Continue reading Why Reproductions Are Good for Art

Good Ideas for Protecting Your Images

After my last entry, Bad Ideas for Protecting Your Images, you might be thinking that I am against the idea of artists protecting their work. Absolutely not. I am only against bad ideas that either won’t work, are likely cost far more than they are worth, or will irritate your audience and potentially drive potential collectors away. Most of the methods I criticized earlier have some sort of negative impact on the audience. They take away from a viewer’s ability to enjoy the work while giving them nothing extra in return. The image protection methods that I would encourage make life easier for viewers.

Best of all, my recommendations are fairly cheap, quick and practical.
Continue reading Good Ideas for Protecting Your Images

An OCAD Grad Show Conversation

The last two entries, Why Can’t I Photograph Art, and Why Can’t I Photograph Art: Part 2 were inspired by a conversation I had back in May during the OCAD grad show.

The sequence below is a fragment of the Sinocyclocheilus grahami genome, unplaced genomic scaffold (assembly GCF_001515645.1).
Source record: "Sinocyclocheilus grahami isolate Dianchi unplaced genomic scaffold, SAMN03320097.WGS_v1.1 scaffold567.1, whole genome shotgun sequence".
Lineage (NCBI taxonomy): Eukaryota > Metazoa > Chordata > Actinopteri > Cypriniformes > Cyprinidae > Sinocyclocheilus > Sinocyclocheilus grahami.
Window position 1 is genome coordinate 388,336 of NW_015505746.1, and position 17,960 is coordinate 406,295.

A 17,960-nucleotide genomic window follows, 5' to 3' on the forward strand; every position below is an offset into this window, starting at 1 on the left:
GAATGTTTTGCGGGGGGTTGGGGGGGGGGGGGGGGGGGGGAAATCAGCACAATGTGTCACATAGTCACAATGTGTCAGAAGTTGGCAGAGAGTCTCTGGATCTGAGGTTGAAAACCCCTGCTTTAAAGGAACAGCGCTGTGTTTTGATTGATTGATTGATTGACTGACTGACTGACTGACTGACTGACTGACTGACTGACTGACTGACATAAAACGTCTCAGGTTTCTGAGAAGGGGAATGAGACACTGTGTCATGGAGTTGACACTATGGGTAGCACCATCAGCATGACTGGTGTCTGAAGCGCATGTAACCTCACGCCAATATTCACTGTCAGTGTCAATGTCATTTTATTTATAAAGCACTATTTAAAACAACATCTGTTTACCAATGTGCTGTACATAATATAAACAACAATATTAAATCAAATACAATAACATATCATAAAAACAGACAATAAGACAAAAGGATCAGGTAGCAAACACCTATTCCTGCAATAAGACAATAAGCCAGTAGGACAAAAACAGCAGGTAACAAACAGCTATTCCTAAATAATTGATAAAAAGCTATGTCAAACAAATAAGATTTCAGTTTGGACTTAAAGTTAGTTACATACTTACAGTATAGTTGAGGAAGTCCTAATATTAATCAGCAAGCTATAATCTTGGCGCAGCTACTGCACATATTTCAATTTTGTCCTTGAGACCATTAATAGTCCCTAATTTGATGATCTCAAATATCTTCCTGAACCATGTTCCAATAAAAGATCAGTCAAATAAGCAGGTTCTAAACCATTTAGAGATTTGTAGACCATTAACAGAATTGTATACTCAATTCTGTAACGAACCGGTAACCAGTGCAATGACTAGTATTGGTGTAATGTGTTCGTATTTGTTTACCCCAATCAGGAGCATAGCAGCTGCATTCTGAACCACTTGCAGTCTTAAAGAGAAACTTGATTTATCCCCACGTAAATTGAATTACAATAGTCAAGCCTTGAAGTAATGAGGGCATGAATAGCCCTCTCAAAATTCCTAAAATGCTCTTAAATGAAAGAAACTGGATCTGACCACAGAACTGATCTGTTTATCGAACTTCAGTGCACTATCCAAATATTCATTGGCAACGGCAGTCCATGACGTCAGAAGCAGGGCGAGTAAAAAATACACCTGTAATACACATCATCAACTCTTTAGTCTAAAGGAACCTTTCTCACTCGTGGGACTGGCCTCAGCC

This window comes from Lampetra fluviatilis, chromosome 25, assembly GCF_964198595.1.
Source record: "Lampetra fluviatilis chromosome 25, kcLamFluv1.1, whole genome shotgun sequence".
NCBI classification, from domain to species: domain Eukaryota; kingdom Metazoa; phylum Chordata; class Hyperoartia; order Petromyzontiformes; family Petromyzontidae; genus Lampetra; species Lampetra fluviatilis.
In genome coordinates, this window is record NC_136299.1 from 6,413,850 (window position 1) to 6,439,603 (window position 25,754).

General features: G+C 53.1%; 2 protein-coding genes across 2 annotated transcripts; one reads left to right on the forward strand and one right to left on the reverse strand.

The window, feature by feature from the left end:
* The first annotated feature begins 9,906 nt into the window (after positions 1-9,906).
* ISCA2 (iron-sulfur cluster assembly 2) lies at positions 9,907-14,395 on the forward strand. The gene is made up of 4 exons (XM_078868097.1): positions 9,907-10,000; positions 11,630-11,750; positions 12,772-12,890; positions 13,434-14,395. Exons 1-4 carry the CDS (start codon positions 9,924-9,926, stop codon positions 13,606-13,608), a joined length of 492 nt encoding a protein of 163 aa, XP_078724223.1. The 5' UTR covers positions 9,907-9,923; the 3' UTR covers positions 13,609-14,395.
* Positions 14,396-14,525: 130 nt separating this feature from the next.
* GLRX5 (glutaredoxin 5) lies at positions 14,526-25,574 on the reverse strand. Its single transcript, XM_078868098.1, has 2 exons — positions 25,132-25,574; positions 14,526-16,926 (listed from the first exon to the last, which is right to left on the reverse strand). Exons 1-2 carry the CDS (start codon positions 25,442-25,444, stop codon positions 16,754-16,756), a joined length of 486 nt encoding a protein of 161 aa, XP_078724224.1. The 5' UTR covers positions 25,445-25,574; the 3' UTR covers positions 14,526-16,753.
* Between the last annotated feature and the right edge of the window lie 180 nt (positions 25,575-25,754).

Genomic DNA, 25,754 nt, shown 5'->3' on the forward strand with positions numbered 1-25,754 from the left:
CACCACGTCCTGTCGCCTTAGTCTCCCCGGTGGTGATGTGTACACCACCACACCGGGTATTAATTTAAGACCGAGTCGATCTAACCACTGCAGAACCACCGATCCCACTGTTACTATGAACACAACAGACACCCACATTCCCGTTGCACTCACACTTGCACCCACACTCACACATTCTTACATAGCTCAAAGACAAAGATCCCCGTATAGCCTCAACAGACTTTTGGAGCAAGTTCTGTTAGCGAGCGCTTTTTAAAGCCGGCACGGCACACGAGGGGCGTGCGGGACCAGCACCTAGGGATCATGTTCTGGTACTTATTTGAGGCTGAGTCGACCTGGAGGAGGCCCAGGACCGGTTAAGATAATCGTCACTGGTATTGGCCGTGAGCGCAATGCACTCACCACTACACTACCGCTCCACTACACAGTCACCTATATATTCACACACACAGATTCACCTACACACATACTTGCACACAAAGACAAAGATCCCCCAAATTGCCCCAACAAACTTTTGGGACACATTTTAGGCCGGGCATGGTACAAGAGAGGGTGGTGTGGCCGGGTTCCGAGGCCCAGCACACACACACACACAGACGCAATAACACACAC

I was talking to one of the graduates. He was good. He had the pretentious B.S. down well enough to keep up with the art snobs, critics, and grant applications, but he also had legitimately interesting ideas to discuss with other artists. They were good ideas, and they inspired good paintings. It was going well, and I asked if I could see any more,

           Do you have a card? I asked him
           Nope.
           Perhaps a website, with a gallery section?
           Nope.
           A facebook fan page with a few uploaded images?
           Nope.